Four Pizza Joints Doing Things Differently

Jan 3, 2017

By Hospitality Magazine.

While there’s been an explosion of interest in traditional Italian pizza, some pizzerias are refusing to follow custom. Instead, they’re building their own craft and experimenting with bases and toppings. By Madeline Woolway.  

1. Theo & Co Pizzeria, Perth

Theo & Co Pizzeria has carved out a space for itself in the Perth dining scene by thinking outside the square – even if some of their pizzas are shaped like one. The pizzeria, founded by Theo Kalogeracos, is known for its unusual toppings as well as its unique bases.

“Our pizzas are made fresh in-house every day. The skillet pizzas are Chicago style, deep dish pizzas, cooked in a cast iron skillet to create a charred crust – it’s like biting into a deep pie,” said Kalogeracos.

In addition to the skillet pizzas, Kalogeracos has also developed a focaccia-style pizza base, inspired by his Greek grandmother, Yaya.

“The grandma style pizzas are a light, fluffy focaccia-style dough cooked in a baking tray. Growing up our grannies never had a round pizza tray at home, most of them had a rectangular baking tray and they used knowledge to make the dough. No measuring cups, no scales, just skills passed down to them from generation to generation,” he said.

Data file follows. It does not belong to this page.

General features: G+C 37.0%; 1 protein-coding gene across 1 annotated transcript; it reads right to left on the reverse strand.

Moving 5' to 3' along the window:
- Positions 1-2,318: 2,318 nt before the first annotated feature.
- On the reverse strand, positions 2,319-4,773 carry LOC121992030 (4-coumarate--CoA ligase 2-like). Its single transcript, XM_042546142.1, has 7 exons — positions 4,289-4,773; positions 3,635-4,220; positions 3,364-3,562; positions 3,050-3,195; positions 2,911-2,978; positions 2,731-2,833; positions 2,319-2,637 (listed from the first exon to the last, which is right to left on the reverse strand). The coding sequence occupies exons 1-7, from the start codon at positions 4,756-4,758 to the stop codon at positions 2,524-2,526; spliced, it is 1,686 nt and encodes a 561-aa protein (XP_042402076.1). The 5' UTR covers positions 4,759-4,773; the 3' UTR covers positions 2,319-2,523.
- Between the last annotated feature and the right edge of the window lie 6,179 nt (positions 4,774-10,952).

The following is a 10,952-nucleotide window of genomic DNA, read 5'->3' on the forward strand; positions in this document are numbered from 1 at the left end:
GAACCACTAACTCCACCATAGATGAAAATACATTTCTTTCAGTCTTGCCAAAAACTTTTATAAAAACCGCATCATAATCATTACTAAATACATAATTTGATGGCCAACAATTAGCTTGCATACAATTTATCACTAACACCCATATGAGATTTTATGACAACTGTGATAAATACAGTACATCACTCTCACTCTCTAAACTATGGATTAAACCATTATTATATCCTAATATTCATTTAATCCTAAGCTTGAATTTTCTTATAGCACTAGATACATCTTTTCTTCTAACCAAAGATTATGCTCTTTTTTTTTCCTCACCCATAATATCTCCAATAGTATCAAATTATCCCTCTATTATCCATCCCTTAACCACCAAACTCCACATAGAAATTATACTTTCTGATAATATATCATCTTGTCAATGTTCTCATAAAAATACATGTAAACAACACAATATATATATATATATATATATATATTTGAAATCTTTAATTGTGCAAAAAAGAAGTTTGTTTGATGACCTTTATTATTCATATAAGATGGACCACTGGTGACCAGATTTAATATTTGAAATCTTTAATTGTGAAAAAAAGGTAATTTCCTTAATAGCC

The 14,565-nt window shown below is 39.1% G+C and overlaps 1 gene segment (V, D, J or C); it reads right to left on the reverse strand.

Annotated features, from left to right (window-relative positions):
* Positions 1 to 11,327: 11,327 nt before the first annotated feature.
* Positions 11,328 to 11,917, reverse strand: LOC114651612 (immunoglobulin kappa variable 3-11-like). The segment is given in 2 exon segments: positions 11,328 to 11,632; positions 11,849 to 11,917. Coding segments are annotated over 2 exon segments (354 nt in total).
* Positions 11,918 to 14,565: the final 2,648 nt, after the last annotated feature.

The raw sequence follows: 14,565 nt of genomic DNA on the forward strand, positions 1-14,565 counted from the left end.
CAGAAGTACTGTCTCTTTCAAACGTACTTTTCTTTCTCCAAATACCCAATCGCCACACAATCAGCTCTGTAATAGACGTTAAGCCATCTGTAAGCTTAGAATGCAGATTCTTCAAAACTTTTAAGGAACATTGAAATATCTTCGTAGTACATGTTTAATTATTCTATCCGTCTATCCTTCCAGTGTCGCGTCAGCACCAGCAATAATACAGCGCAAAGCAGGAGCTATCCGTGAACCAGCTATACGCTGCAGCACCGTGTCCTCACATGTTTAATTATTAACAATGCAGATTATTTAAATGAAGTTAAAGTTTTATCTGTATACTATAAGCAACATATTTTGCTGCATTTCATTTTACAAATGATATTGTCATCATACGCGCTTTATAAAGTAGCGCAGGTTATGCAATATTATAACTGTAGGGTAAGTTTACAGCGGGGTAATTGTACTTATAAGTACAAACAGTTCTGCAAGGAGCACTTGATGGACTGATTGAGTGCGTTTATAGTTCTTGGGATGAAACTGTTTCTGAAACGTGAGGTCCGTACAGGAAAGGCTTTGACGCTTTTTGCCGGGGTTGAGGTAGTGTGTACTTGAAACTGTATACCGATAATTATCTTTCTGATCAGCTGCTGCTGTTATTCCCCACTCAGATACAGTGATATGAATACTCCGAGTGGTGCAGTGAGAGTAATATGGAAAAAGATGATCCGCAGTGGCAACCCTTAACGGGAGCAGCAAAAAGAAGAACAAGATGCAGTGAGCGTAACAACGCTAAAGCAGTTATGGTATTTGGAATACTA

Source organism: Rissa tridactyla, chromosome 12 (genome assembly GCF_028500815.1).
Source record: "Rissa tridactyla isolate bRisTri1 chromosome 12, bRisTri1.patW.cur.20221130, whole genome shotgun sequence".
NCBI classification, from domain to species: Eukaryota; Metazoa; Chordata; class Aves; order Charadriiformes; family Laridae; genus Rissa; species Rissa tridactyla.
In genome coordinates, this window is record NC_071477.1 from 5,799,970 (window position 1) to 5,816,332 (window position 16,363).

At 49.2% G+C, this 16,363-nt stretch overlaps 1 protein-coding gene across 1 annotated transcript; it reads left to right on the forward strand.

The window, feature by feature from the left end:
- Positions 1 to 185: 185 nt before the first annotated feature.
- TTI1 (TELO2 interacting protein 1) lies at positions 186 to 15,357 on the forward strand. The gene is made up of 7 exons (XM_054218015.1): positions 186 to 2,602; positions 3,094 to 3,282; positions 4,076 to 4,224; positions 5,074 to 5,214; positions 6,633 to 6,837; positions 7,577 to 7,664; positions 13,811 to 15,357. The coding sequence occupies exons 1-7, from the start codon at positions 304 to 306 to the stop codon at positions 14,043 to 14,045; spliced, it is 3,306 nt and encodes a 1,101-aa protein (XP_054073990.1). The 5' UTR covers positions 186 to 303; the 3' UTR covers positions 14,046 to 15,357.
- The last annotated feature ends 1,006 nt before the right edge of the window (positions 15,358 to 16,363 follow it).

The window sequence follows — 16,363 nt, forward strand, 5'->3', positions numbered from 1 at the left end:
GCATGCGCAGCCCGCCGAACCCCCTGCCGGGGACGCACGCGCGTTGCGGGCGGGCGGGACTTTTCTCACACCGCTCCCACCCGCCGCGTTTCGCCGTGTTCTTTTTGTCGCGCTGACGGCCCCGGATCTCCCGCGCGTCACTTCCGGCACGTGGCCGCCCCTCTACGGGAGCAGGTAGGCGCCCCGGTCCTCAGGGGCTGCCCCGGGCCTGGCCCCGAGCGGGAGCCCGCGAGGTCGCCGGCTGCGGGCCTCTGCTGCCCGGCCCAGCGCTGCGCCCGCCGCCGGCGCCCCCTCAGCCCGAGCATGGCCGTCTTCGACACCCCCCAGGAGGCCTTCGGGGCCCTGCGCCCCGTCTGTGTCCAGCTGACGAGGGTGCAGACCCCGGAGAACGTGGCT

This is how many of the pizzas at Theo’s & Co Pizzeria are developed.

“I often get inspiration from a certain flavour or dish and then recreate and adapt it for pizza,” said Kalogeracos.

“I used recipes from my childhood for the grandma pizzas. The skillet pizzas were inspired by trips to America and Chicago’s deep dish pizzas.

“There’s lots of taste testing involved with family members and especially staff. We get feedback and make refinements over the course of a few weeks before the finalising the recipe.

On the other hand, the vegan pizza, which was introduced in October, was developed in response to consumer demand.